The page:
Presentation on theme: "Van de Graaff Generator Robert J. Van de Graaff Q1) How does it work? Q2) How does a Leyden jar store charge? Q3) How does a dead rabbit come back to."— Presentation transcript:
Van de Graaff Generator Robert J. Van de Graaff Q1) How does it work? Q2) How does a Leyden jar store charge? Q3) How does a dead rabbit come back to life?
If a hydrogen atom was the size of Metlife Stadium, how big would the nucleus be?
Detecting Charge: Charge Detecting Devices Describe Rutherford's findings in his famous Gold Foil Experiment. RULES
3 Methods of Charging Separation of Charge Charging by Conduction Friction (CONTACT) Friction (CONTACT) Outcome Outcome Outcome Induction by Grounding (NO CONTACT) (NO CONTACT)
Q1) How does it work? Q2) How does a Leyden jar store charge? Q3) How does a dead rabbit come back to life?
A Leyden jar, is a device that "stores" static electricity between two electrodes. It was the original form of a capacitor (originally the original form of a capacitor (originally known as a "condenser"). It was invented by German cleric Ewald Georg von Kleist on 11 October 1745 and by Dutch scientist Pieter van Musschenbroek of Leiden (Leyden) in 1745–1746. The invention was named for the city. The Leyden jar was used to conduct many early experiments in electricity, and its discovery was of fundamental importance in the study of electricity. A famous use of the Leyden jar was Benjamin Franklin's kite experiment, which gave rise to the phrase "capture lightning in a bottle".
Units of Charge: Negative ChargePositive Charge Negative Charge Positive Charge Elementary Particles (e) => Coulombs (C) Elementary Particles (e) => Coulombs (C) What is the charge in Coulombs for... a) -6e a) -6e b) +3e b) +3e Coulombs (C) => Elementary Particles (e) Coulombs (C) => Elementary Particles (e) How many extra/fewer e - does object have with charge of... a) -3.2 X10 -19 C a) -3.2 X10 -19 C b) 2.0 X10 -19 C b) 2.0 X10 -19 C ELECTRON CANNOT BE CUT INTO PIECES!!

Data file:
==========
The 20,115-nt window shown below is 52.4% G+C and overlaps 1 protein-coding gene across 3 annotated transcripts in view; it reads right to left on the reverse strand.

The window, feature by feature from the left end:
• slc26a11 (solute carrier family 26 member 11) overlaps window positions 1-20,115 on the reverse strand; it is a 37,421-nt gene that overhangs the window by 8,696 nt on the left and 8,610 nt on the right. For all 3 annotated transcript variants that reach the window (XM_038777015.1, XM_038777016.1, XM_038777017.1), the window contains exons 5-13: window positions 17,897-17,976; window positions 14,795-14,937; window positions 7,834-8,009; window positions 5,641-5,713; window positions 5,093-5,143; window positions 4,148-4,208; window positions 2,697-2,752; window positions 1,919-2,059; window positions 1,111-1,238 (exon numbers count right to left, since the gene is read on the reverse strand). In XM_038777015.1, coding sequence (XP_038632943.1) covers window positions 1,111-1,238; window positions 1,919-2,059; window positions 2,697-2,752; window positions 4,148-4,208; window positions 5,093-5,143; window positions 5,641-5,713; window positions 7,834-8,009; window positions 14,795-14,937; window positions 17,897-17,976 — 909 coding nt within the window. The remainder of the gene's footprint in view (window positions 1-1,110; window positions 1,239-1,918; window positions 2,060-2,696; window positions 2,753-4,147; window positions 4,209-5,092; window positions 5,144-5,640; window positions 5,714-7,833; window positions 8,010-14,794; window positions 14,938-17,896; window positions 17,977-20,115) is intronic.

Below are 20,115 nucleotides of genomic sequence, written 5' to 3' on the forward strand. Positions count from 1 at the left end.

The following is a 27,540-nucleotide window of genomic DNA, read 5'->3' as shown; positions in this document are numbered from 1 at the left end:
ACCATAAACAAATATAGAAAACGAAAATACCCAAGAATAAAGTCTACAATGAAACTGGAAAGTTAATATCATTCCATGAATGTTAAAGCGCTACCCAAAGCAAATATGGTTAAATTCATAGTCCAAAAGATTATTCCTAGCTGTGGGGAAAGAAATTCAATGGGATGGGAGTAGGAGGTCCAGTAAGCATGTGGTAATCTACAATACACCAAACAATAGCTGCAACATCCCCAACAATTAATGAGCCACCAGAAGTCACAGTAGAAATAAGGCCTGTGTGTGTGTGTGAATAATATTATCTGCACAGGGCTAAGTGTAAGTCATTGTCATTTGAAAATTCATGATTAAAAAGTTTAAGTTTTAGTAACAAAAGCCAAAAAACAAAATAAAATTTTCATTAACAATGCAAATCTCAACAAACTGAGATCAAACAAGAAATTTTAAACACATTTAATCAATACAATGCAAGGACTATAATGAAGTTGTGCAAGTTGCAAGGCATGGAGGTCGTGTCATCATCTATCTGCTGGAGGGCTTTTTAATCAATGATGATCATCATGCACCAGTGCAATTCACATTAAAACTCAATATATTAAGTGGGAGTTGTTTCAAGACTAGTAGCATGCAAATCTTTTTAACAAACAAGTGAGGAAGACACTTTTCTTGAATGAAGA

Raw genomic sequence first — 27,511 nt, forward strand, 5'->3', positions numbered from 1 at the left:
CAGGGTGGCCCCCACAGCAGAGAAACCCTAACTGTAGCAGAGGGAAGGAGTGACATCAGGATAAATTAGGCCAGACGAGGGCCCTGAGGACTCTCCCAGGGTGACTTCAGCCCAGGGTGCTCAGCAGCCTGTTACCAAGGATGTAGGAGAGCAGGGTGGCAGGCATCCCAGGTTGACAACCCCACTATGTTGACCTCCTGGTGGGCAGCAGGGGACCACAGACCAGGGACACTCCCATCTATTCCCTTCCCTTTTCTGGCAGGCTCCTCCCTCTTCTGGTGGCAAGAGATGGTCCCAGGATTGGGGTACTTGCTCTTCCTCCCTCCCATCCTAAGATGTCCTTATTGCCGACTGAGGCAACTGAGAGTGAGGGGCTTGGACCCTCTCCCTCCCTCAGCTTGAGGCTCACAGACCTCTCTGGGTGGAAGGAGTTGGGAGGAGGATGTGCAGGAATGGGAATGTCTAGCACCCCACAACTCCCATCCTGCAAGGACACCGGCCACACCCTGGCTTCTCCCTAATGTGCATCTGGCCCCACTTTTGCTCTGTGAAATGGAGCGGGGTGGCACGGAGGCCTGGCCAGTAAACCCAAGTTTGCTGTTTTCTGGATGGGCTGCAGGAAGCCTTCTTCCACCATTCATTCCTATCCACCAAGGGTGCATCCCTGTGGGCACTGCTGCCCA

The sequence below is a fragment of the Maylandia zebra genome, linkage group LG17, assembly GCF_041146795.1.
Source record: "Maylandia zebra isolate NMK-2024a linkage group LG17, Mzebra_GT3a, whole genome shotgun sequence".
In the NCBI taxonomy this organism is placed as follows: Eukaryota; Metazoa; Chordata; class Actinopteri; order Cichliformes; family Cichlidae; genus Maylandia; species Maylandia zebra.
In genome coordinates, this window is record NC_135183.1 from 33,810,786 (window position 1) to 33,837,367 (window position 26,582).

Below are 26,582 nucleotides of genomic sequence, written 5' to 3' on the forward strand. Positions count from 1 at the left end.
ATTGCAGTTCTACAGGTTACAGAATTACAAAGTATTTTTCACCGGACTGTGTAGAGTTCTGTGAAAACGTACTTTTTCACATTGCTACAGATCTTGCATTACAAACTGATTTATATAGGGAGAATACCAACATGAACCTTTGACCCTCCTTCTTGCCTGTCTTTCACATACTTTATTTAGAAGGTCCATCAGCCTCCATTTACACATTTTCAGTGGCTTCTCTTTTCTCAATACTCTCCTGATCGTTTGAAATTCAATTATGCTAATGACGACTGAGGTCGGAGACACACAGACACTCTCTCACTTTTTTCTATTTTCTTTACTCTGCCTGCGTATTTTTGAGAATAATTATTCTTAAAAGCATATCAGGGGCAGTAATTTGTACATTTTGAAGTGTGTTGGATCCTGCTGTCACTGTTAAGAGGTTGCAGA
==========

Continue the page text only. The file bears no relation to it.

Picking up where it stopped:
Conservation of Charge & Charge Transfer: 2 metal spheres touch then separate… Total Charge = AB AB BEFORE AFTER a)What is the charge on each sphere after contact? b)What subatomic particle(s) were transferred? From where to where? c) How much charge did A gain in elementary particles and Coulombs? d)How much charge did B lose in elementary particles and Coulombs? What if?
MicroCoulomb (μC) : a) How many elementary particles? b) How many MicroCoulombs? -5 μC 3 x 10 12 e -5 μC 3 x 10 12 e Analogy: 325cents. How many Quarters? Analogy: 636eggs. How many dozen? Multistep Charge Transfer 1. 2. 3. Net Charge = q 0 0 Net Charge = Two spheres have charges of +3µC and +7µC respectively... a)What is the charge on each sphere after contact? b)How much charge was transferred in.. i) µC ii) C iii) e Δq=
Coulombs Law: Two 1kg charged objects with charges of +2C and -4C are.5m apart… a)What is the electrostatic force (F e ) between the objects? b)What would be force if charges were +2C and +4C? c)What is the gravitational force (F g ) between the objects? Inverse Square LawRelationships a) 4r b) 2q 1 c) 2q 1, 3q 2 d) 3q 1, 3q 2, 3r FeFe FeFe FeFe FeFe
Electric Field -E-Field Intensity/Strength Electric Field Lines Direction:Rules: E-Field vs. G-Field a)What is the electric field strength if a point charge of 2C feels an attractive force of 10N? b)Given the field strength in part a, how much force would a proton feels in this field? c)If the sphere and the point charge are.1m apart, what must be the charge on the sphere?